2 Chronicles 24:17-22 (Part 1) – God’s Grace: It’s There & It’s Up to Us to Grab Hold of It

Posted: October 6, 2020 in 14-2 Chronicles

2 Chronicles 24:17-22 (Part 1 of 2)

Jehoiada’s Reforms Reversed

Opening Illustration/Comments

Last week at our weekly Bible study, one of my dear friends and my Monday morning theological debater (as has become our custom since I have been at Lamar UMC) asked an intriguing question. There are places in the Bible where disciples are told to dust their feet off as they leave towns that have rejected the gospel message. That led him to ask the question, does God turn His back on those people who reject the gospel or reject God? He said it seems that when, multiple times, the disciples of Jesus who go to a town to preach the gospel and it is rejected or certain groups of people that the disciples are instructed to move on and basically forget about those folks.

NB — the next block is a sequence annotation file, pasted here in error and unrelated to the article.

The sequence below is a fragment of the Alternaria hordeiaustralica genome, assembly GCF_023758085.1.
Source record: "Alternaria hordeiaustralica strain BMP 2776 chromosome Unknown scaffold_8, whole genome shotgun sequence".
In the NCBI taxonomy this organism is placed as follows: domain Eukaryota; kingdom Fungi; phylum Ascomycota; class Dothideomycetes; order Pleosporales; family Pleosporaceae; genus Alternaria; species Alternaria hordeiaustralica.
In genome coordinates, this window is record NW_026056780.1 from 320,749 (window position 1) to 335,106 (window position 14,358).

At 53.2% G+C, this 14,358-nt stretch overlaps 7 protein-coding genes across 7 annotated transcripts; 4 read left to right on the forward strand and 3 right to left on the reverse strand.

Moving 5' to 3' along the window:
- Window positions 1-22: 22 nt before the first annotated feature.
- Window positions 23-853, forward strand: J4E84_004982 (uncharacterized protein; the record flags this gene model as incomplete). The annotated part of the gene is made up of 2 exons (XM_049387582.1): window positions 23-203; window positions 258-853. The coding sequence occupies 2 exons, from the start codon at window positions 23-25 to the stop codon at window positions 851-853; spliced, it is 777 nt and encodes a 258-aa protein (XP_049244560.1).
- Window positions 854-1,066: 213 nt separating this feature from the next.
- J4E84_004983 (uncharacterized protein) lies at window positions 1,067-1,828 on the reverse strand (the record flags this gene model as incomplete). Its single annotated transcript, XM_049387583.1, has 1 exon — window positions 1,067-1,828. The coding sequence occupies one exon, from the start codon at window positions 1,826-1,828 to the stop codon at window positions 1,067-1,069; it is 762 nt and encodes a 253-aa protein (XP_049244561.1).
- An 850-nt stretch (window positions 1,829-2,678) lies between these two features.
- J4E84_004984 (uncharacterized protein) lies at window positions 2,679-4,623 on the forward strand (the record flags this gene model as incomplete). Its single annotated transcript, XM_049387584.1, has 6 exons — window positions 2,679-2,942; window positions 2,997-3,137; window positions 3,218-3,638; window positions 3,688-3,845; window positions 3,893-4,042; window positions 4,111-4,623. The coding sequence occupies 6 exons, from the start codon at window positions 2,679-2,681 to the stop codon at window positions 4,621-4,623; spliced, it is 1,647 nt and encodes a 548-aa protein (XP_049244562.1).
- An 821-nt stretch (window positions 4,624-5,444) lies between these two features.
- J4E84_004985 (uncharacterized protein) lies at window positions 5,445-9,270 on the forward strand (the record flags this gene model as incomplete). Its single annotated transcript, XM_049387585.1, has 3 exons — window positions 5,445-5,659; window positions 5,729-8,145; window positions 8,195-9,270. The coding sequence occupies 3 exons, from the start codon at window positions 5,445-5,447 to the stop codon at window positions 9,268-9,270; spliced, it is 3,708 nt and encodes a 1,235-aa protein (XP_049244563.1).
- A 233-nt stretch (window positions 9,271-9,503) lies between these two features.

Does God turn His back on us? Does God give up on us and dust his sandals off and forget about us? It was John Wesley who stated that God’s grace is all around us, always. He called it prevenient grace. It is all about the grace. God is searching for us. It is us that rejects Him. We turn our backs on Him not other way around. God is pursuing us all, all the time. He may not stop events from happening that are the aftereffects of our sins. He may use events and circumstances to get our attention. He may inspire trusted friends to “tell it like it is.” He may use even enemies of our to speak truth into our lives when it’s really needed and we are vulnerable enough for it to hit home. Just as God used the prophets to warn Israel of the coming disasters that would befall them if they followed their present courses of action and failed to return to God. Oh God does not turn His back on us. We turn our backs on Him. Even then, his grace surrounds us. It is up to us to recognize it and take hold of it.